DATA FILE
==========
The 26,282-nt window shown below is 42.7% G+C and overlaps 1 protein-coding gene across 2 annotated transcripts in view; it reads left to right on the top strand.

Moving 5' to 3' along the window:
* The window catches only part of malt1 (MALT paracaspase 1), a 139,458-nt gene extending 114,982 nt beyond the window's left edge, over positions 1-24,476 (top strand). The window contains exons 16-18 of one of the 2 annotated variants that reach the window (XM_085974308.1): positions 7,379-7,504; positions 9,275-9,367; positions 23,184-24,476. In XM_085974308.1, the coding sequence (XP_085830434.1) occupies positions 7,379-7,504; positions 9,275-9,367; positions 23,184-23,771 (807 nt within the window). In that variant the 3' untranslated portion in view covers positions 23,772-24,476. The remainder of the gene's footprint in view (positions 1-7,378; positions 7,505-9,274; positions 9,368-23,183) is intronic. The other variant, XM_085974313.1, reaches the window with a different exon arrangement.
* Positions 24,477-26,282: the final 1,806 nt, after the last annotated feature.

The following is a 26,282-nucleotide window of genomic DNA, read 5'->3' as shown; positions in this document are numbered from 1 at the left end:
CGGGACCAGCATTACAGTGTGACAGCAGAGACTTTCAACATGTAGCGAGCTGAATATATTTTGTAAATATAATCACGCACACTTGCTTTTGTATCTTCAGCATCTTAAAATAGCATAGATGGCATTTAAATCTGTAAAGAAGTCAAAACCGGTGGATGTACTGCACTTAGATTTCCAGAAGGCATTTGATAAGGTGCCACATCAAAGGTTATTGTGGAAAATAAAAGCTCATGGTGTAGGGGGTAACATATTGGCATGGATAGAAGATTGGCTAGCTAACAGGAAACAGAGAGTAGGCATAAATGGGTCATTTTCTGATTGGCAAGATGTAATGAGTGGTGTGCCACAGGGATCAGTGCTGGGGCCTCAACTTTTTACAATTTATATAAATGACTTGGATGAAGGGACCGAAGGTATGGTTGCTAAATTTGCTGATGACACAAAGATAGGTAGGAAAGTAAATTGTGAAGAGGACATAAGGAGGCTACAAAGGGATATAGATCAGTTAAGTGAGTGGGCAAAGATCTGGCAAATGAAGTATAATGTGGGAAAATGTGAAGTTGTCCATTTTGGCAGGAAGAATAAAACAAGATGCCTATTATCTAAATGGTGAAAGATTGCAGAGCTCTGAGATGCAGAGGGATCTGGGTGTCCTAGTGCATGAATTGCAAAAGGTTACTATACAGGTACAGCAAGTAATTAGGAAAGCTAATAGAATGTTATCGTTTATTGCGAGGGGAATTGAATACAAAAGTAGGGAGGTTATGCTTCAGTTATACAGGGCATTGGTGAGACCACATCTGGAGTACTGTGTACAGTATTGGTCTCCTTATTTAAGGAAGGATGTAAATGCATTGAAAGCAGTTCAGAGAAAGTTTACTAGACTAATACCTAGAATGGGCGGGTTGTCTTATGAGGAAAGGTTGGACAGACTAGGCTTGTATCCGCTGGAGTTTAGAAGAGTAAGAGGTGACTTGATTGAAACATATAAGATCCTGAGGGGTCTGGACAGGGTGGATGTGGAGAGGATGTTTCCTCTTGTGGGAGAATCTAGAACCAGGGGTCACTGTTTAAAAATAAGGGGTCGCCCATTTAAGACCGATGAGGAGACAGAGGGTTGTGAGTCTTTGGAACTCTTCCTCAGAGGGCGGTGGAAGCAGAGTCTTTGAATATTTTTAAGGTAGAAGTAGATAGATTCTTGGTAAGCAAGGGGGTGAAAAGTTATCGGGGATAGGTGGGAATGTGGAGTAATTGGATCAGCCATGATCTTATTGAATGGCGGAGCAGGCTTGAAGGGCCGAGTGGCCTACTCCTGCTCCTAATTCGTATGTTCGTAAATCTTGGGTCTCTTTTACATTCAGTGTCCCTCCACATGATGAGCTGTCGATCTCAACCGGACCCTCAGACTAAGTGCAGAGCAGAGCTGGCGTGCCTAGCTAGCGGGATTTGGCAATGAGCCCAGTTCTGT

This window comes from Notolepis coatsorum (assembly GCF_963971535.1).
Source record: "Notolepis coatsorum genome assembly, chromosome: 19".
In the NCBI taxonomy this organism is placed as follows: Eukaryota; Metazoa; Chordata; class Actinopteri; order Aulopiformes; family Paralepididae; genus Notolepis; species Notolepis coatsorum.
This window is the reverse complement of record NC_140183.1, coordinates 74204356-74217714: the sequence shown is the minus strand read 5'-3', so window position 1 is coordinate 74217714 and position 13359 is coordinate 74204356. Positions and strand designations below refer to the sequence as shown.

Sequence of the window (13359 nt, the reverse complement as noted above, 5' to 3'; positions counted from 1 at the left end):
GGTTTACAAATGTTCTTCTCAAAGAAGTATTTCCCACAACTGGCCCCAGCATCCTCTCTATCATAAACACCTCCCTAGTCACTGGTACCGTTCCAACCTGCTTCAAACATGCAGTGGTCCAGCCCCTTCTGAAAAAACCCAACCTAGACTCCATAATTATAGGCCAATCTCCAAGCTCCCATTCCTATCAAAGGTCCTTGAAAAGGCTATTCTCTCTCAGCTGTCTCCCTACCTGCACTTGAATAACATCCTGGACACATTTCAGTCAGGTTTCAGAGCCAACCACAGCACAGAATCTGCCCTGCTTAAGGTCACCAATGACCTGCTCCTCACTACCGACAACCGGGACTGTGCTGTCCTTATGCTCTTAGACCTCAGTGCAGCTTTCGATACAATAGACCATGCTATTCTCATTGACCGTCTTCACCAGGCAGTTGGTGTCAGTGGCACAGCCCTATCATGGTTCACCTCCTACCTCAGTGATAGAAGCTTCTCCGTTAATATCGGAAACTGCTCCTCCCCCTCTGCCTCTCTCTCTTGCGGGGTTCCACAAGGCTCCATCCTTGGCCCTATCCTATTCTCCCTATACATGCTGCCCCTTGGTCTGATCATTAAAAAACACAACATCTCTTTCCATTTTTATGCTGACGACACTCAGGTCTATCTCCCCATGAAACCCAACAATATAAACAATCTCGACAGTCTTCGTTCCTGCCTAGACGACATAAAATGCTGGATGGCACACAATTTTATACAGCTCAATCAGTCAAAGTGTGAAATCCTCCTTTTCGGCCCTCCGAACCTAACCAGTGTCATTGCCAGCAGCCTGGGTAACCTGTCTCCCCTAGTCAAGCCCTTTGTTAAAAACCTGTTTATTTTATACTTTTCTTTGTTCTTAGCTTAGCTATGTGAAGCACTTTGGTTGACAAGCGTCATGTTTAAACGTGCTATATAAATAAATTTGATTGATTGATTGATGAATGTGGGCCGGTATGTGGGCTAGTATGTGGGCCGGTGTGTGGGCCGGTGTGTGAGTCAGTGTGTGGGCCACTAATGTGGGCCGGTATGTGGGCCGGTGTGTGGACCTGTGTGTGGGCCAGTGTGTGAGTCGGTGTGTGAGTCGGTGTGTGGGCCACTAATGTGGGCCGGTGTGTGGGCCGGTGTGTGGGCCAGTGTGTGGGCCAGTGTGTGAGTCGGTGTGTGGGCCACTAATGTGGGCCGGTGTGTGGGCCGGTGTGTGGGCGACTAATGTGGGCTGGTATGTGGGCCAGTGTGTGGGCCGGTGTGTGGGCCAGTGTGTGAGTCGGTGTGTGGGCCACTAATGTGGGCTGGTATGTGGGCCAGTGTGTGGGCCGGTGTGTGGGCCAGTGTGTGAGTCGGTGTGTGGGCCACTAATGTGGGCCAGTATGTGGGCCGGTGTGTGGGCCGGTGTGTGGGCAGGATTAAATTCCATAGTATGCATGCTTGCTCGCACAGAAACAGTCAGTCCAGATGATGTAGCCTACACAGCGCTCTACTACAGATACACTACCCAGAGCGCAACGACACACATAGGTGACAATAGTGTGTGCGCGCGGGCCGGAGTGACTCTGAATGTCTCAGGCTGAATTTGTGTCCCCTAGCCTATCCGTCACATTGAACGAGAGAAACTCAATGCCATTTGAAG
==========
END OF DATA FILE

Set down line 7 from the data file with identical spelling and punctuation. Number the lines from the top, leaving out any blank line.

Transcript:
This window comes from Notolepis coatsorum (assembly GCF_963971535.1).